By Brian Gilliland, Associate Editor
(June 21, 2018) Ever since Beau Oglesby was named by Gov. Larry Hogan as a Circuit Court judge early this year, his deputy and interim State’s Attorney Bill McDermott has had his eye on the top spot — though he would tell it differently.
“I grew up right here in Snow Hill. I’m a product of the Eastern Shore, and I knew from a very young age that I wanted to be a prosecutor,” he said. “I would run home from school to go watch the cases at the courthouse. I thought the prosecutors were the good guys.”
McDermott started as a law clerk, became an assistant state’s attorney and was promoted to deputy state’s attorney by Oglesby.
“Beau and I complemented each other. We have independent strengths — I’m a fairly good storyteller and can put facts to a timeline. He did too, but in a different style: he was more sterile and I put emotion and heart into it,” he said.
Oglesby would do the opening statement and lay out the facts, while McDermott would close by marrying the facts to the law in the closing argument, he said.
“I tried cases that would make headlines in the newspapers while the running the day-to-day operations of the office, like making sure everyone was paid,” he said.
McDermott spent time at both district and circuit courts trying cases.
“There is no type of case I haven’t tried. I have 18 homicide convictions but also focus on cases like the Berlin spraypaint vandals,” he said.
“I can show who does the job better,” McDermott said. “I sit on various boards, and what we have now in Worcester County is a place that’s headed in the right direction.”
His main goal is for the county to keep or improve upon the 22 percent reduction in crime he said the county has achieved in the past eight years.
“It was not like this before. I have things working well with a high degree of efficiency,” he said. We were just awarded our fifth citation for the highest DUI conviction rate in the state of Maryland,” he said.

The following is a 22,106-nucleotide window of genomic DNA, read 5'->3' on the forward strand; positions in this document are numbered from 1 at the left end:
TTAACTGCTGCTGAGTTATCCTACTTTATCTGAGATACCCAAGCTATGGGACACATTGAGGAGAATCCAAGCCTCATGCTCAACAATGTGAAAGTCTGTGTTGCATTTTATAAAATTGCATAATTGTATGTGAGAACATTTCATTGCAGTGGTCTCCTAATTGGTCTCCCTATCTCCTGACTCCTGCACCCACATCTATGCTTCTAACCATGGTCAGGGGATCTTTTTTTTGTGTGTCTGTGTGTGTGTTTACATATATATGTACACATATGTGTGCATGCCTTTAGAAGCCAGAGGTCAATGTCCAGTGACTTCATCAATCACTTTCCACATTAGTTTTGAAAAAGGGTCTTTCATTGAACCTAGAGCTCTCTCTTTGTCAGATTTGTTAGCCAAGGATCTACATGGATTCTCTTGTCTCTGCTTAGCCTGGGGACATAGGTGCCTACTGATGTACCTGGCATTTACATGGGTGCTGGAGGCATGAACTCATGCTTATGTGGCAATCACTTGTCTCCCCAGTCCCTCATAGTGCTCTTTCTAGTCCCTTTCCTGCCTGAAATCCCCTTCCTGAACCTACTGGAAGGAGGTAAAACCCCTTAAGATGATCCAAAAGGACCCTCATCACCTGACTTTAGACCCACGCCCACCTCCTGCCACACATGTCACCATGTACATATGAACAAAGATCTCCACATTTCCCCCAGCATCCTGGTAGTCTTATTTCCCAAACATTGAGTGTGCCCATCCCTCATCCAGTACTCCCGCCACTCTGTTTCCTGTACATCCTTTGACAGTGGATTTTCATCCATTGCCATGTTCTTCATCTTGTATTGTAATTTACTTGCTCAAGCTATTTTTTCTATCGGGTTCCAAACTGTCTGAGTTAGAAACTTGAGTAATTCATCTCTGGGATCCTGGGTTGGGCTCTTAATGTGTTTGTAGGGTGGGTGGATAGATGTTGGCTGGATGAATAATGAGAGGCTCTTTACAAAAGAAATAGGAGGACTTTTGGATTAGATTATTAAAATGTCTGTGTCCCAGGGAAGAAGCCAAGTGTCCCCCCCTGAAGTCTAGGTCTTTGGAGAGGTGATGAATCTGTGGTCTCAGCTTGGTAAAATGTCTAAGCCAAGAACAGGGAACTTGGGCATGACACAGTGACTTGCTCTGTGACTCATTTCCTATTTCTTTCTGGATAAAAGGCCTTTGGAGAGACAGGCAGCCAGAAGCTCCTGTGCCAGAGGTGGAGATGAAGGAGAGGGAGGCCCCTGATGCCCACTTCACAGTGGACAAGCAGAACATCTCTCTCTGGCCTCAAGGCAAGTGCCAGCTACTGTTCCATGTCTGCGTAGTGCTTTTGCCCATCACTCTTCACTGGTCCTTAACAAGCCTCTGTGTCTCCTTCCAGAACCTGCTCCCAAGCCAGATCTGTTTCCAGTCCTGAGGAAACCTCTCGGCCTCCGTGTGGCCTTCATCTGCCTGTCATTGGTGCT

The State’s Attorney’s Office has received this citation five of the past six years, McDermott said.
“People die needlessly every day from driving under the influence. We need to send the message that we take this very seriously in Worcester County, and take more of these drivers off the street,” he said.
As for opioids, McDermott said a similar structure is in place and is starting to bear fruit.
“We’re dealing with the opioid crisis. We have civilian partners, like the Worcester Warriors and an action team, but it’s an enormous effort. We’re doing what we do right — we hold people accountable, and you don’t read that the State’s Attorney dropped the ball,” he said.
McDermott also touts the strength of his own deputy, Diane Karsnitz.
“One of the biggest things I had to do was choose my deputy, but it wasn’t a hard choice. Diane Karsnitz is one of the preeminent and fiercest prosecutors of sexual predators in the state,” he said. “The office is much stronger with us in it.”
Seeing the job from his perspective and from his experience, McDermott said the choice between him and opponent Kris Heiser is clear.
“I know this is one of, if not the most important race on the ticket, and I know it because I’ve been here,” he said. “When you have what we have in Worcester County, you keep those people in charge.”